Dozens of residents honored the survivors and remembered the victims of the Holocaust on Yom HaShoah, or Holocaust Remembrance Day, at events across Southern Brooklyn on April 15.
Rabbis and residents tried to brighten the dark day by lighting memorial candles at Temple Shalom in Bergen Beach and the Bay Ridge Jewish Center. But the touching tributes can’t take away the pain of the Holocaust, according to one concentration camp survivor, who said at the at Temple Shalom event the world will never be able to understand the horror she lived through.
“It is too hard to explain,” said Rose Cwilich, who was in the Bergen-Belsen concentration camp from ages 15 to 20 years old. “You go to Hell — Hell is not enough to say.”
A former American solider who helped liberate the Dachau concentration camp almost exactly 70 years ago also spoke at the memorial, saying he still haunted by the horrors he saw there.
“I saw dead people, lots of them. And in a room full of dead people, they talk to you,” said Seymour Kaplan.
Kaplan left high school early to enlist in the Army, where he was a machine gunner. Because he spoke Yiddish, Kaplan said he was brought into the camps as an interpreter. But for nearly 50 years, Kaplan said he blocked the monstrous memories of the camp from his mind.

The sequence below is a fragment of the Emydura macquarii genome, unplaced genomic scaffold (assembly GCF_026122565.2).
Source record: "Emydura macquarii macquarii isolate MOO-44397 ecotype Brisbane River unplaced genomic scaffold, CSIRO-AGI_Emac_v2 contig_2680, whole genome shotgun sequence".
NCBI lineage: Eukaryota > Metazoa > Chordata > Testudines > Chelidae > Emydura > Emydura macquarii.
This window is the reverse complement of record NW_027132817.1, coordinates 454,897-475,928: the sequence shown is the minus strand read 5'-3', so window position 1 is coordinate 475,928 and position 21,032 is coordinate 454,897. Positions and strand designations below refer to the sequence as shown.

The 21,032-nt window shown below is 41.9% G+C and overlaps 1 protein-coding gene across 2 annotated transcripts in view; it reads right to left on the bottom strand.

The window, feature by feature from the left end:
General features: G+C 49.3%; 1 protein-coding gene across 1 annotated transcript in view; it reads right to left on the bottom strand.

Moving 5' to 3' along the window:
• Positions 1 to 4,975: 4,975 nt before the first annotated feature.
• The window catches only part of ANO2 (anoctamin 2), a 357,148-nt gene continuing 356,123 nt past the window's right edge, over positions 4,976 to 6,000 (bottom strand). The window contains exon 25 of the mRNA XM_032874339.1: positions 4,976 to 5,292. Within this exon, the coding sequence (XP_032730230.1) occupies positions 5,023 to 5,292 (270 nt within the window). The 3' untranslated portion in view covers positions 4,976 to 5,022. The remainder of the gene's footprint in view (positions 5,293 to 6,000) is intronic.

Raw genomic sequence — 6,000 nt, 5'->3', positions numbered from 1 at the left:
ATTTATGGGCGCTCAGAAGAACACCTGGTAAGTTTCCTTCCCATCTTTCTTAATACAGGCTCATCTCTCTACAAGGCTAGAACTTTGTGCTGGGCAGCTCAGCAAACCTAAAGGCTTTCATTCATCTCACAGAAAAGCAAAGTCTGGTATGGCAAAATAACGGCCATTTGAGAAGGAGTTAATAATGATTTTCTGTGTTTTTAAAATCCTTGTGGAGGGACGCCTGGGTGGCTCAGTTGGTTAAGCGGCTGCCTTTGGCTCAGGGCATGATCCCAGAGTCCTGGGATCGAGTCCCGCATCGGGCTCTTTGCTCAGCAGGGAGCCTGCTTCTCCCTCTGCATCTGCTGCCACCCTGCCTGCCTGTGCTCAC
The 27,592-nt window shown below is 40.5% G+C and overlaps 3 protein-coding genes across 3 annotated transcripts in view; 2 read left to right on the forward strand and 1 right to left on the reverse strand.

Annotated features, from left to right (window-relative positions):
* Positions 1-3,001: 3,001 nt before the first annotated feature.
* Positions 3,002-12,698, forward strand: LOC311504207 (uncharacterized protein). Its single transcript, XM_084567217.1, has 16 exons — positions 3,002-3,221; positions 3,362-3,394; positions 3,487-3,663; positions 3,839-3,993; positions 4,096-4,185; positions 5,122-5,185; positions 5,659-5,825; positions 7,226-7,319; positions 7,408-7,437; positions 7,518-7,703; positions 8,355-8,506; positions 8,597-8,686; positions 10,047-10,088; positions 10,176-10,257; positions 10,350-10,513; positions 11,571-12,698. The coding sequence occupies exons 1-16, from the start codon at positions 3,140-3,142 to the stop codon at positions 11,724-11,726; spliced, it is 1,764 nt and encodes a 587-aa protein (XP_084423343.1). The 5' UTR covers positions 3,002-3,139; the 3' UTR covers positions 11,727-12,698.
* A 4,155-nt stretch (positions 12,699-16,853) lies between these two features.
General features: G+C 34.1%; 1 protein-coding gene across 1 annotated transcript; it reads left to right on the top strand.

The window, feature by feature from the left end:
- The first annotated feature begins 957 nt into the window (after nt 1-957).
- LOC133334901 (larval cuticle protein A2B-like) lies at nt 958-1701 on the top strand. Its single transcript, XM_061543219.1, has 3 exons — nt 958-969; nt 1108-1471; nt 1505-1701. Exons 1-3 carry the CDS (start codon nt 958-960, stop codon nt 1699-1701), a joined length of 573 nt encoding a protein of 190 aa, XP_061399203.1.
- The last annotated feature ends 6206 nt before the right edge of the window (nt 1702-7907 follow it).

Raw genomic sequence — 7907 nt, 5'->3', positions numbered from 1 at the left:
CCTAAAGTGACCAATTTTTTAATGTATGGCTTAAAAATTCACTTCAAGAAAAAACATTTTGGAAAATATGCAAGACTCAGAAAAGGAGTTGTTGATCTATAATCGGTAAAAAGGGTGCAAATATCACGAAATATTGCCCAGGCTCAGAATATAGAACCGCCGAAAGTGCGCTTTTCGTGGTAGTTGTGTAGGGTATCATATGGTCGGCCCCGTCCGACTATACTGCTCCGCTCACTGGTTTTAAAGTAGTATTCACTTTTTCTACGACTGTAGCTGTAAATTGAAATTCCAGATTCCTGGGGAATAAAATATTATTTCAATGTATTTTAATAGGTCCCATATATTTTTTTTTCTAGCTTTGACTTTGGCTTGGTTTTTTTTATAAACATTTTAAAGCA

“When I came home my mother and father couldn’t stand listening to it and I felt dirtied by it — it just disappeared from my mind,” he said.
It was only when he was reunited with a fellow solider years that he was flooded with memories. Since then, Kaplan said he makes an effort to speak about his experiences at events throughout the city. He said he can still picture the dead bodies in the camp and he feels he owes it to them to share with the world what he has seen.
“I tell people very frankly what I saw there,” he said. “They seemed to be saying to me, ‘You gotta tell everybody, you should expose this, look what they did to me.’ ”
Yom HaShoah commemorates the 1943 Warsaw Ghetto Uprising, celebrating the survivors, honoring the victims, and teaching the younger generation about the tragic time to prevent history from repeating itself.
At the Bay Ridge Jewish Center, locals and elected officials participated in an interfaith event that remembered all those who lost their lives with a dedication to the victims read from a Torah rescued from the Holocaust.
Temple Shalom honored the victims and survivors with a candle lighting ceremony. Kids from surrounding schools also sang memorial songs on the somber day.
It was an emotional evening, according to Cwilich.
“It is very sad for everybody,” she said.